Thursday, October 28, 2004

O'Connor extols role of international law

Justice Sandra Day O'Connor extolled Wednesday the growing role of international law in U.S. courts, saying judges would be negligent if they disregarded its importance in a post-September 11 world of heightened tensions.

The article itself is not overly interesting, but the comments by O'Connor are fascinating. Historically, American courts have essentially ignored International law as a shaper of US law. But it has been a steadily increasing influence. It's interesting to see a sitting Supreme Court Justice make that point so clearly.

The article references the Court's taking of the juevenile capital punishment cases this term. One of the interesting thing about those cases is that multiple 'friend of the court' briefs from international governments and international legal organizations. The United States stood alone with Iran, Qutar and Afghanistan in legally allowing the execution of juevenile criminals - but all three of those countries have recently repealed those law. That's right - we're currently alone in the world in juevenile execution.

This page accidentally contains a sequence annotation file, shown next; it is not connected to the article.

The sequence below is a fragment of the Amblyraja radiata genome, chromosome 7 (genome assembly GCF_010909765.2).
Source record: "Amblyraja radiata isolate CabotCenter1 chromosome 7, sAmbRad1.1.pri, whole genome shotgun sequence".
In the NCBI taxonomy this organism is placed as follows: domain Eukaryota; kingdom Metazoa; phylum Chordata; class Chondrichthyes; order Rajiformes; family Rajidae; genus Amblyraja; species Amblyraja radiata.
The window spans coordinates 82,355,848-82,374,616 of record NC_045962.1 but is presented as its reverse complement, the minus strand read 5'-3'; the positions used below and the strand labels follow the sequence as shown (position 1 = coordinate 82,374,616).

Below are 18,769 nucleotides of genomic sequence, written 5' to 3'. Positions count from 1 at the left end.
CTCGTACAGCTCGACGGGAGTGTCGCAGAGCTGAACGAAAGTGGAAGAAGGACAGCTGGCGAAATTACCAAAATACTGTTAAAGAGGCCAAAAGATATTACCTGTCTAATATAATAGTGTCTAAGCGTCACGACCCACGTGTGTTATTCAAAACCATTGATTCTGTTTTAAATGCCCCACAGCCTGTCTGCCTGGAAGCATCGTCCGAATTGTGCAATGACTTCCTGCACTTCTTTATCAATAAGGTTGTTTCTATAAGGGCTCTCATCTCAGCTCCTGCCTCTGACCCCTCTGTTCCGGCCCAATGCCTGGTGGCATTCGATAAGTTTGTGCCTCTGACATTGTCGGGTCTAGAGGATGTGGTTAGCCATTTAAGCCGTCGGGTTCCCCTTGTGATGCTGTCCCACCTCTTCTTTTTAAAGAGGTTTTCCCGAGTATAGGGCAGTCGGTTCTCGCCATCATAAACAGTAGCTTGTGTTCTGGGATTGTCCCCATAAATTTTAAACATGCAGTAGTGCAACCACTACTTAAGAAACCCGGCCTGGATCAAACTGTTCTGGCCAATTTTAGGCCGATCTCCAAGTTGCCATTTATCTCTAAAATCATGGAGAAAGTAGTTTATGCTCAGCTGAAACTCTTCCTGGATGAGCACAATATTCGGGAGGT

Capital punishment in the United States is currently Constitutional because the 8th Amendment's prohibition of 'cruel and unusual punishment' is defined by the "evolving standards of decency" in a "maturing society". The Court is now indicating that these standards may be influenced or defined by a 'world-view' of decency - not just what is decent within lines on a map.

This kind of news doesn't make headlines, but it shapes our society for generations.

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